Lawsuits aim to block ballot questions on voter ID, mail voting rollback
Recently filed legal challenges by Democrat-aligned activists could halt the progress of two Republican-led ballot initiatives to implement voter identification laws and repeal portions of a broad mail-in voting measure passed in 2021.
The lawsuits filed in district court in Carson City last month both allege that the descriptions of the ballot measures proposed by “Repair the Vote” PAC are argumentative, confusing and misleading, and therefore, violate Nevada law. “Descriptions of effect” are 200-word summaries included on signature-gathering forms for ballot questions, and are often challenged by political opponents.
The attorneys filing on behalf of Eric Jeng and Emily Persaud-Zamora, two progressive community activists in Nevada, are asking the court to prohibit the secretary of state “from placing the petition[s] on the 2022 general election ballot, or from taking any further action on it.”
Jeng said he is taking part in the lawsuit to ensure continued voting access in Nevada.
“As a community organizer and advocate, I feel strongly about defending democracy and protecting access to the ballot box,” he said.
Both lawsuits were filed by attorneys with the firms of Wolf, Rifkin, Shapiro, Schulman & Rabkin LLP and Elias Law Group LLP, both well known for representing Democratic Party candidates and causes.
The initiative petition seeking a voter ID requirement would obligate voters to show a photo identification card — such as a driver’s license, passport or student ID — before receiving a ballot when voting in person. People 70 and over could show an expired ID as long as it is otherwise valid; others would have to show a current ID or one that is not more than four years expired.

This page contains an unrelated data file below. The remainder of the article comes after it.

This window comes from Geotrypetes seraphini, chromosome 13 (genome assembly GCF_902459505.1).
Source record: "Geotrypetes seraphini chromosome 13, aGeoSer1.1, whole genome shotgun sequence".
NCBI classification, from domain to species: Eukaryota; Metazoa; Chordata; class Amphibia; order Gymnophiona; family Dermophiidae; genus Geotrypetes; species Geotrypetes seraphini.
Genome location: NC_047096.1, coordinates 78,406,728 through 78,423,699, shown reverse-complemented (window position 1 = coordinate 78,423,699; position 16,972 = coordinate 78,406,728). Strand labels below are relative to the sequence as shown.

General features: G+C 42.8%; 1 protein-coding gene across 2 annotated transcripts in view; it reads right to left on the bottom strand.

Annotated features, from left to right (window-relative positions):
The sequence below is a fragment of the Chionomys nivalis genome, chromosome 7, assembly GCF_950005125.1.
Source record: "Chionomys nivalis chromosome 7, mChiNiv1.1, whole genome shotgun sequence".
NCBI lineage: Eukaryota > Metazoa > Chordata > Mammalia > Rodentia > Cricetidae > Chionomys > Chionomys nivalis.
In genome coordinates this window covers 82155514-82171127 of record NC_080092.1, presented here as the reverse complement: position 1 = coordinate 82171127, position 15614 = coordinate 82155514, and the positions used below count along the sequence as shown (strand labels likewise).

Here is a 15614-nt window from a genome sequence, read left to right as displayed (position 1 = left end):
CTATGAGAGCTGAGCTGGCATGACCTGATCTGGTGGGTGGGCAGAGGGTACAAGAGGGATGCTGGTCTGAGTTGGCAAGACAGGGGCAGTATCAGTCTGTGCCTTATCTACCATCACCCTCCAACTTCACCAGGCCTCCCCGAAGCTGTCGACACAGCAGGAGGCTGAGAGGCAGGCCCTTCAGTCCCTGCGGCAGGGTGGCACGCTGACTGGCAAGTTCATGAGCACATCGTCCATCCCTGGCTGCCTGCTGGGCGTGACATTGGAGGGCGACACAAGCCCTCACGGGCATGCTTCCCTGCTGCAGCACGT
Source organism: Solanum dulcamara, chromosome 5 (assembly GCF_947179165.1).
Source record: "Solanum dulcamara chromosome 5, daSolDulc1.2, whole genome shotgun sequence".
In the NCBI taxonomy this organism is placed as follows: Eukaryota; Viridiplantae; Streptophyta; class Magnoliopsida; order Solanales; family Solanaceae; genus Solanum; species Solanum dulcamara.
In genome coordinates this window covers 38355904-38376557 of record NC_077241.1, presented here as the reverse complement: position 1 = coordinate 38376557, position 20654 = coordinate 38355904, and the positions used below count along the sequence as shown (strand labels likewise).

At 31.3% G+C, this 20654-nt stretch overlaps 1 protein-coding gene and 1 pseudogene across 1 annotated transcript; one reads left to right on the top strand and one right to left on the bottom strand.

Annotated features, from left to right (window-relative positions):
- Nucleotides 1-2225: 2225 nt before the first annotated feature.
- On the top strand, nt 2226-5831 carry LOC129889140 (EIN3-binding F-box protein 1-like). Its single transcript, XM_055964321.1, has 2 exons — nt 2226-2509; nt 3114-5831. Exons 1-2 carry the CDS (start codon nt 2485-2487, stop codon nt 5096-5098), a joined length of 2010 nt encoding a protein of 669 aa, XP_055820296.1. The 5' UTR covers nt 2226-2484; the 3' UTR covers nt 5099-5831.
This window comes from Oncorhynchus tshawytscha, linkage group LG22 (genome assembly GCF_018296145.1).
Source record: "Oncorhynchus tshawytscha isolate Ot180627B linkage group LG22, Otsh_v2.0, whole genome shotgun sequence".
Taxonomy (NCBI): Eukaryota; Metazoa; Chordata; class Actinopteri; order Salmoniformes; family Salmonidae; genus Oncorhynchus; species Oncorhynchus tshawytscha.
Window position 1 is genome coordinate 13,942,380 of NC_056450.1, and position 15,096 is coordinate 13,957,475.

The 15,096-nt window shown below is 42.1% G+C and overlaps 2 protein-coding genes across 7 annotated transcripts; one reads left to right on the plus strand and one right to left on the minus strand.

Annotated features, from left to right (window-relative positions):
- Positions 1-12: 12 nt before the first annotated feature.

It would also mandate that those voting with mail-in ballots provide the last four digits of their driver’s license number or Social Security number. If the voter has neither, they could give a number assigned to them by a clerk when registering to vote. As it stands, voters who receive a mail ballot only have to sign it with a signature that matches the one on file and are not required to provide other documentation.
The lawsuit challenging the initiative argues that though petitioners characterize it as a “voter integrity” measure, the description contains no information on the measure's effect on voters’ ability to cast a ballot. Attorneys added that the law’s implementation would likely be costly, violating the Nevada Constitution’s ban on ballot initiatives requiring the state to spend significant money without a dedicated funding source.
“The negative effects of strict voter identification laws like those the petition proposes are well documented,” the complaint said. “The need for such measures to safeguard ‘voter integrity’ and prevent voter fraud has been widely debunked and discredited.”
The other petition, also filed by Repair the Vote PAC, aims to repeal portions of AB321, a bill passed during the 2021 legislative session that makes permanent a system of expanded mail balloting used during the 2020 election cycle. The referendum focuses only on the portions that direct clerks to send mail ballots to all active registered voters unless they opt out, and that allow other people to turn in a ballot on behalf of a voter if the voter allows — a practice known as “ballot collection” or “ballot harvesting.”